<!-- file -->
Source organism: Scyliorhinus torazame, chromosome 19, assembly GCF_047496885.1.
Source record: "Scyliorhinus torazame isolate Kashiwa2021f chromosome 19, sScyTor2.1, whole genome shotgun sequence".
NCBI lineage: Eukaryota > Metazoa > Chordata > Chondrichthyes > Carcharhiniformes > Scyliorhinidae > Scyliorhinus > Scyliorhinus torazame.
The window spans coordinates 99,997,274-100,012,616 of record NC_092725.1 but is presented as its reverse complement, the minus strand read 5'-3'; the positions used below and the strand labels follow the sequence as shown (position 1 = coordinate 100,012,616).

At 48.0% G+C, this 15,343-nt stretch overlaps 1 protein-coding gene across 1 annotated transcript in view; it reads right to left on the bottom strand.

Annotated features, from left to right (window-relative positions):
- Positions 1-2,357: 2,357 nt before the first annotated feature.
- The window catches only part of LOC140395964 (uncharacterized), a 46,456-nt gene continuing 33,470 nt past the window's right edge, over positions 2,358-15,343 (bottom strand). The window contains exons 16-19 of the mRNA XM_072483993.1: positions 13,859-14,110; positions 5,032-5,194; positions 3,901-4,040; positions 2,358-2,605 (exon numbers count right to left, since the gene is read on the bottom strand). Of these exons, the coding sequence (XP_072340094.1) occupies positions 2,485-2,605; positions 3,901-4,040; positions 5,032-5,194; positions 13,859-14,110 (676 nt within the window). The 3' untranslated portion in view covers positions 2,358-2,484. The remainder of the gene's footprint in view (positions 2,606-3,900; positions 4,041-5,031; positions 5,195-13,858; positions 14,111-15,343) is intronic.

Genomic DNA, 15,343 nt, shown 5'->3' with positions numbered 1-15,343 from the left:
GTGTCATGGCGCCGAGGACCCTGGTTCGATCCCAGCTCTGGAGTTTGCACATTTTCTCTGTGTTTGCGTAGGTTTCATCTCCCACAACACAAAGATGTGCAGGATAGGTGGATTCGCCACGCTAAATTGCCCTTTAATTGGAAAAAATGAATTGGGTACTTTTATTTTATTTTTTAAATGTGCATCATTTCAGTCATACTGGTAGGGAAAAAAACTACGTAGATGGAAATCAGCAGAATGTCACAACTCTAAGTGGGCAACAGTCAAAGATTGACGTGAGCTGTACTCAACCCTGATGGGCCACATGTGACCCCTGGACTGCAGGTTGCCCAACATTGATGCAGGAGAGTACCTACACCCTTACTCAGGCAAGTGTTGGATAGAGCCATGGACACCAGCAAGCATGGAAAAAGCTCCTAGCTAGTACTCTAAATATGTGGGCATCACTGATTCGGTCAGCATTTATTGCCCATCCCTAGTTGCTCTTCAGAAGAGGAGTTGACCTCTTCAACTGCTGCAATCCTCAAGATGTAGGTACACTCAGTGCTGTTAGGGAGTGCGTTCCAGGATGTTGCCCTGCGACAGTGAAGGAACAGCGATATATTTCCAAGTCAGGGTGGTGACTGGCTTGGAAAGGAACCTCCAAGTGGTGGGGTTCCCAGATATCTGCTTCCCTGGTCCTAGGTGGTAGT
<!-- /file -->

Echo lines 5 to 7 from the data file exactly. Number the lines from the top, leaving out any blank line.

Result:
At 48.0% G+C, this 15,343-nt stretch overlaps 1 protein-coding gene across 1 annotated transcript in view; it reads right to left on the bottom strand.

Annotated features, from left to right (window-relative positions):
- Positions 1-2,357: 2,357 nt before the first annotated feature.